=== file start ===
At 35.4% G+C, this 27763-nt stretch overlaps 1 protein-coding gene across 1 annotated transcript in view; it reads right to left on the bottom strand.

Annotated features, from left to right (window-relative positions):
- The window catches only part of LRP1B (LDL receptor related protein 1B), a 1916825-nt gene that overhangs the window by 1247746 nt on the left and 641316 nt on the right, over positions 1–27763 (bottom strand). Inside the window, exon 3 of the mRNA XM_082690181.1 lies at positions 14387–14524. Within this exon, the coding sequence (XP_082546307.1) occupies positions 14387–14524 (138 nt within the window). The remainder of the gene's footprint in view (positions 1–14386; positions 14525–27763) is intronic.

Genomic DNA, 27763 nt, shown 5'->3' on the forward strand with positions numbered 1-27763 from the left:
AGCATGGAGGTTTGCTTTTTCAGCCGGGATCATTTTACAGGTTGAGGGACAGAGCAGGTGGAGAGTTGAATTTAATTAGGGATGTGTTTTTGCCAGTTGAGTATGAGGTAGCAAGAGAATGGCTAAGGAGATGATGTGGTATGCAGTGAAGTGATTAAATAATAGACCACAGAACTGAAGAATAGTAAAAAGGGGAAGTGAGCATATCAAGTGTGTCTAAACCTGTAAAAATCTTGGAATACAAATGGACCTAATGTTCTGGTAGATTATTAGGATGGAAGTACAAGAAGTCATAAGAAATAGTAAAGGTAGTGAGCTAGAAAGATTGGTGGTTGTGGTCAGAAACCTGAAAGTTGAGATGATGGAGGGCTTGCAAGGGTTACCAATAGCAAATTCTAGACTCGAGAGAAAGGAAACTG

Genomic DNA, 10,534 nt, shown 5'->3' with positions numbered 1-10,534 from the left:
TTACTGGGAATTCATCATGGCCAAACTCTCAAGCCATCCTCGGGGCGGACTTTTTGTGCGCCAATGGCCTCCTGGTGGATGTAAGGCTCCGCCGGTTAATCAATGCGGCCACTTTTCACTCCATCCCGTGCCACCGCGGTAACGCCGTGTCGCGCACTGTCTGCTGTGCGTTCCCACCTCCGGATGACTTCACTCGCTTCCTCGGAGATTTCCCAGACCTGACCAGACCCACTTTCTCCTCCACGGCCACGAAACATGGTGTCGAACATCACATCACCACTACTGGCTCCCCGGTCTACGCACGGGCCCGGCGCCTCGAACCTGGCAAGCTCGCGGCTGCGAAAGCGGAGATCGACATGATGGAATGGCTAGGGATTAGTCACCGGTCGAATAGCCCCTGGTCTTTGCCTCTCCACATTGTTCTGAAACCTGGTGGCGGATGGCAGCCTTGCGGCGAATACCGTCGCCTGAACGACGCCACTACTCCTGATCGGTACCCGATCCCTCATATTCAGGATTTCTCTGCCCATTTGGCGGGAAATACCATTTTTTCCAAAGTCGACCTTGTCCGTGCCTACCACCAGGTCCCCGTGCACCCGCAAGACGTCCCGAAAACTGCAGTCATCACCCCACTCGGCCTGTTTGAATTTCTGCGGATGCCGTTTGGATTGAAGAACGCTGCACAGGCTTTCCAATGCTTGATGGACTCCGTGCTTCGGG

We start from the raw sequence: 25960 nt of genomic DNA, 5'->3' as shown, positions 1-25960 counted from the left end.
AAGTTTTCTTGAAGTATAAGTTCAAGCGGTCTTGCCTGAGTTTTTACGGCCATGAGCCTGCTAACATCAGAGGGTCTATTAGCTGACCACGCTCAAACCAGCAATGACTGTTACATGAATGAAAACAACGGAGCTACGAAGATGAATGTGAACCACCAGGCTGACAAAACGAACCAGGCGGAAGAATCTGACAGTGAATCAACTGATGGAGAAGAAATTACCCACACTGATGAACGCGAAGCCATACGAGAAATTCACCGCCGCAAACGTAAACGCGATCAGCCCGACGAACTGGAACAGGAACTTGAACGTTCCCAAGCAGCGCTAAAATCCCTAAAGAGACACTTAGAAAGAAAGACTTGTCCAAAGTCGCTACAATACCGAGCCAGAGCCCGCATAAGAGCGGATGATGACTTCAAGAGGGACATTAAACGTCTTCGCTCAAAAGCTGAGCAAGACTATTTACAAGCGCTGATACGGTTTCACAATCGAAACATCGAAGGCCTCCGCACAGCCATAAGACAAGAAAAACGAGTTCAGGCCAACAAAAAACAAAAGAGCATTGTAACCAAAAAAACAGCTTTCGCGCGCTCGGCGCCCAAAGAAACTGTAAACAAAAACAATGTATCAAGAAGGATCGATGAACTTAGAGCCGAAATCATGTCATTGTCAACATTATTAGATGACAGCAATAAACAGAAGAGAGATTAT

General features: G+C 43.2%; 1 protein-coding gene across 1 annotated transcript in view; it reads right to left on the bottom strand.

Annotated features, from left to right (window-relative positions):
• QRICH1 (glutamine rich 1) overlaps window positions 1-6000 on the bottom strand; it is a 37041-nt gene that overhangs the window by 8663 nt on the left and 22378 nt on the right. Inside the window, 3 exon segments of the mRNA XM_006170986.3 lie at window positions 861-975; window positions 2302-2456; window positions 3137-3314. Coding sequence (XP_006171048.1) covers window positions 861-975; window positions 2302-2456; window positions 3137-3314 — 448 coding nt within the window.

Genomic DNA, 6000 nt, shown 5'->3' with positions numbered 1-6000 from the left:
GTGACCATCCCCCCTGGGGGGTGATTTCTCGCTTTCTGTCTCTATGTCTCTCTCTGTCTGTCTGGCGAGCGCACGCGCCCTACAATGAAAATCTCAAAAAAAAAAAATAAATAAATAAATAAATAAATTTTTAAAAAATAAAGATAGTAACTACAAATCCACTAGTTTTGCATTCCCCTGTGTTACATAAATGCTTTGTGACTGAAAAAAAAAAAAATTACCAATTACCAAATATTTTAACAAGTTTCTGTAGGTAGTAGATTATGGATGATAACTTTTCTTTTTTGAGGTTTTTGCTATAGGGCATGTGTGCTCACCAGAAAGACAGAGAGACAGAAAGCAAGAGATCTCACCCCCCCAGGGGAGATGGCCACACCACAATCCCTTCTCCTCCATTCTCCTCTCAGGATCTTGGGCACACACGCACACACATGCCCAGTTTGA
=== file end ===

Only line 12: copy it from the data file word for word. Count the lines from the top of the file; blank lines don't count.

• QRICH1 (glutamine rich 1) overlaps window positions 1-6000 on the bottom strand; it is a 37041-nt gene that overhangs the window by 8663 nt on the left and 22378 nt on the right. Inside the window, 3 exon segments of the mRNA XM_006170986.3 lie at window positions 861-975; window positions 2302-2456; window positions 3137-3314. Coding sequence (XP_006171048.1) covers window positions 861-975; window positions 2302-2456; window positions 3137-3314 — 448 coding nt within the window.